A proposal to make rides to Charleston International more expensive for travelers puts the board that runs the airport at odds with ride-hailing giants Uber and Lyft.
The state's busiest airport plans to charge the app-based transportation providers $3.50 each time passengers are dropped off at the airport. It already charges the same amount when passengers are picked up. The proposal would not affect taxi operators.
Uber and Lyft are contesting the new fee, saying the proposal is unreasonable and arguing the Charleston County Aviation Authority should delay a vote on the matter scheduled for Thursday until its representatives have a chance to negotiate.
If approved, the fee would go into effect Oct. 1.
The surcharge is applied to the ride in the Uber or Lyft app, meaning it will trickle down to riders. The company then passes the money on to the airport.
Such fees are common, though if the proposal is approved, Charleston's would be among the heftiest in the region. The larger Charlotte Douglas International Airport raised its pick-up and drop-off fees to $3.25 in July. Columbia Metropolitan and Myrtle Beach International charge $2 and $3, respectively, for pick-ups. Neither imposes a drop-off charge.
The Aviation Authority makes $900,000 annually from the current $3.50 pick-up charge. That figure would double if the measure passes and ridership remains steady.
Airport finance director Doug Boston said the Aviation Authority will use the extra revenue to offset roughly $3 million spent this year to accommodate the ride-hailing services. It plans to spend $2.5 million on a new parking lot designated for those drivers. New sidewalks and shelters at pick-up sites, a traffic study and additional staff are among other financial outlays for the airport.
"We want to try to recoup some of those costs," Boston said.
Ride-hailing companies including Uber and Lyft are bringing in ever-increasing sales from rides to and from Charleston International, according to information from the Aviation Authority.
Uber's business liaison for airports, meanwhile, said in a letter addressed to the Aviation Authority on Wednesday the new rule "unfairly penalizes riders." Uber also complained that the vote will come before a promised transportation study is completed, and the costs would be out-of-line with similarly sized airports.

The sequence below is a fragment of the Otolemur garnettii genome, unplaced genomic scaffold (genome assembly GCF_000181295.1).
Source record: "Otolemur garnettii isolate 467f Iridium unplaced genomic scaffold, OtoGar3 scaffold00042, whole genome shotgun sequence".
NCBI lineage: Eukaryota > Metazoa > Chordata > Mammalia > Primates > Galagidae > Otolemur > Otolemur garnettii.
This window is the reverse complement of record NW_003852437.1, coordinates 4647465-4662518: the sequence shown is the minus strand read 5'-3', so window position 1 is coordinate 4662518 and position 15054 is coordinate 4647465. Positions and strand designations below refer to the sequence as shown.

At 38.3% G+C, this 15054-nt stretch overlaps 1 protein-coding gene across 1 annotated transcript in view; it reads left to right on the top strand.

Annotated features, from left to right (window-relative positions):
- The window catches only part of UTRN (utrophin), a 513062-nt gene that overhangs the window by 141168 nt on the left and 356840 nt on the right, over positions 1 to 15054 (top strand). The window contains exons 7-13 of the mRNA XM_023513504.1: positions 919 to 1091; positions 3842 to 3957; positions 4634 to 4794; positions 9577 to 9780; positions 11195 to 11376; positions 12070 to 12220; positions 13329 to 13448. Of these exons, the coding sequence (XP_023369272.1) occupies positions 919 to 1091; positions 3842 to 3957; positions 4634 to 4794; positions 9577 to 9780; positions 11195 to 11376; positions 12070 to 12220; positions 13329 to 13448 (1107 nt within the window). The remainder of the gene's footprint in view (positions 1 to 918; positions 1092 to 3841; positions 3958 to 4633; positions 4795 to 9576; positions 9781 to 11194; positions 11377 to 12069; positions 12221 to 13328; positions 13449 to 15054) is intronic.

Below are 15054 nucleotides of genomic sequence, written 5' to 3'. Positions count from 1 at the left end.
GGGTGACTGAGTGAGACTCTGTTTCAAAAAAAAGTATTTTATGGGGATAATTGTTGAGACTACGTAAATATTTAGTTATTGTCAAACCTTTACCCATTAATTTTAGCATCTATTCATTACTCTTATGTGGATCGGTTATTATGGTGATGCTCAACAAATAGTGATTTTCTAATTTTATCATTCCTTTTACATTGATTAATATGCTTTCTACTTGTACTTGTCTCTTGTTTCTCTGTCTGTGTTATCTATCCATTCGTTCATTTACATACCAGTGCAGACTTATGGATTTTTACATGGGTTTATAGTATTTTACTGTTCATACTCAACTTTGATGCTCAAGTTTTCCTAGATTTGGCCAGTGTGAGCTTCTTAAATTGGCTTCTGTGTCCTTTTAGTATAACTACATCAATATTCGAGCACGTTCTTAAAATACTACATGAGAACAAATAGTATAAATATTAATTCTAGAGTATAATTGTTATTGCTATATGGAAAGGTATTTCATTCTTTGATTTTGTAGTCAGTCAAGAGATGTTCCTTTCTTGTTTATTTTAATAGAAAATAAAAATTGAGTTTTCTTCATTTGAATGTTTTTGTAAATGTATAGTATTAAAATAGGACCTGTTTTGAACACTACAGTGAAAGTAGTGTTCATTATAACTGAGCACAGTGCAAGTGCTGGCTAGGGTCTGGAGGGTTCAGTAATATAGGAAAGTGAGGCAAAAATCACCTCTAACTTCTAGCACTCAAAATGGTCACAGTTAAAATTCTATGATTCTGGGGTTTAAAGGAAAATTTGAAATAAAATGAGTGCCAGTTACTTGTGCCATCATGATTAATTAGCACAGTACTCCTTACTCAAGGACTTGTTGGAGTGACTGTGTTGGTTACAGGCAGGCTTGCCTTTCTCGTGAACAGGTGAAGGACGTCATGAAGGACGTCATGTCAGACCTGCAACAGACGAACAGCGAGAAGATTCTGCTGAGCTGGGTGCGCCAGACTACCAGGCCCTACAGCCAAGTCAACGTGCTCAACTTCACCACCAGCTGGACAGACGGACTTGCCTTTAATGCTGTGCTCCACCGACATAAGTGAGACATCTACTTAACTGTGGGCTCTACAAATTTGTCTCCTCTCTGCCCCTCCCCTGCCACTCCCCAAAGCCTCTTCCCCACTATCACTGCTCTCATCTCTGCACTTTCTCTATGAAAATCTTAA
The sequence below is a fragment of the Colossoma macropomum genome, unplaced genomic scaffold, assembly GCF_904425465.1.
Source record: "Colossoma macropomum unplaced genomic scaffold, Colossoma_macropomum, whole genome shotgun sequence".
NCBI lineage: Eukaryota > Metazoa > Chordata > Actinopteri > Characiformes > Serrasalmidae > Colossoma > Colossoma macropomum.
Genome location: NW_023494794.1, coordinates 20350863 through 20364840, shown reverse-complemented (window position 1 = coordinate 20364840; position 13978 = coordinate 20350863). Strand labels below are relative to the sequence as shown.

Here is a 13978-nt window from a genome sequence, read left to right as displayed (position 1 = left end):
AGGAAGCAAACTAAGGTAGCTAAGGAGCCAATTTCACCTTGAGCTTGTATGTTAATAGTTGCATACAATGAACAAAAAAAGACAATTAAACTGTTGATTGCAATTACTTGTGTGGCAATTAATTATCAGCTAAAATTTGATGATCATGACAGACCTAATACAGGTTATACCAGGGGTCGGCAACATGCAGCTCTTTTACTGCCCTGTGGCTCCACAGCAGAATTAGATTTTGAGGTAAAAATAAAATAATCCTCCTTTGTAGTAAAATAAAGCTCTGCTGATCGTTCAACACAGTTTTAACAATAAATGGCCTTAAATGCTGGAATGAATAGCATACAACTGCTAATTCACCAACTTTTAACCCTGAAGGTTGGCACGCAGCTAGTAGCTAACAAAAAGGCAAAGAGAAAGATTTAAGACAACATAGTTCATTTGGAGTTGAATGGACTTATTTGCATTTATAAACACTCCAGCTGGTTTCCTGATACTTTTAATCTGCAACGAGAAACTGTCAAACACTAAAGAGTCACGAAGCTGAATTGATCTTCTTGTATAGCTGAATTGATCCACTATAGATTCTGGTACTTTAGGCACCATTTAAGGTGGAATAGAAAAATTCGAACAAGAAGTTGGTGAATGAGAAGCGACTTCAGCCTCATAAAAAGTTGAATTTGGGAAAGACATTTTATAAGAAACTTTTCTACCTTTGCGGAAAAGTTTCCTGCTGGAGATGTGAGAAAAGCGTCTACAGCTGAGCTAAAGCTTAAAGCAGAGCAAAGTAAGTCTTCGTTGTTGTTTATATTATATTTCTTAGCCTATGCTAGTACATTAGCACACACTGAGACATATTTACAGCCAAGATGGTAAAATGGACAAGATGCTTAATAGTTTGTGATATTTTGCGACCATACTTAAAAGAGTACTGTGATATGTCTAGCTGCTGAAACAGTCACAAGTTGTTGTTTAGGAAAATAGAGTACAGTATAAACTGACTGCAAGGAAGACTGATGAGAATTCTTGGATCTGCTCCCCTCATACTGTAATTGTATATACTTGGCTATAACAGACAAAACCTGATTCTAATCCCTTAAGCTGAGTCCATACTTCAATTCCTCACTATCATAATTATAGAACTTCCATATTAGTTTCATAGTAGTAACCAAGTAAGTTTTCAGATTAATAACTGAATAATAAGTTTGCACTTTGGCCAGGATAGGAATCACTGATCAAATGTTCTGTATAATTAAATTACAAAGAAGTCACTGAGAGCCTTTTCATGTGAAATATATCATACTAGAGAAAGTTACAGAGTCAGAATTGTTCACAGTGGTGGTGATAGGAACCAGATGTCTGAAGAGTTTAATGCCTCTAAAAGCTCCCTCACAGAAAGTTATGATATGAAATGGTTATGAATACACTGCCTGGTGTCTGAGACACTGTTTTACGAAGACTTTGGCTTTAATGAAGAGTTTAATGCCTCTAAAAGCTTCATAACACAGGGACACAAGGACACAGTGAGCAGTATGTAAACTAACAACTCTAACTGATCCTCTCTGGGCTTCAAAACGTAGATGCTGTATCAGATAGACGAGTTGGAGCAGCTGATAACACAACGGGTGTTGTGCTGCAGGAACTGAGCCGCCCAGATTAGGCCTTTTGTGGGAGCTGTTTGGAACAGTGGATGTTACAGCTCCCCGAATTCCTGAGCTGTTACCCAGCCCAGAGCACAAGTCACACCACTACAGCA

Boston said the airport used data from a study commissioned by the airport in Raleigh to determine the amount of the new fee.
Bakari Brock, a senior director at Lyft Business, pointed out in a letter also sent to the Aviation Authority that fees are not imposed on other ground transportation operators.
"Our riders tell us that convenience and price is a key factor when deciding to choose rideshare transportation," Brock wrote. "Our foremost concern with the planned fee increase is the lack of fee parity across ground transportation providers at CHS, as this will create an uneven playing field."
Uber began operating at the airport in 2015. Lyft started picking up and dropping off travelers the following year.
Airport managers have been wary of Uber and Lyft rides cutting into their parking and rental car profits, leading many airports to impose fees. The airport's roughly 4,700 parking spaces brought in $13.5 million in the 2018 fiscal year, or about a quarter of all its revenue, according to the authority's budget. Parking revenue at the airport has been growing over the past few years.
Travelers using Uber or Lyft have a designated, covered pickup and drop-off spot near the hourly parking deck.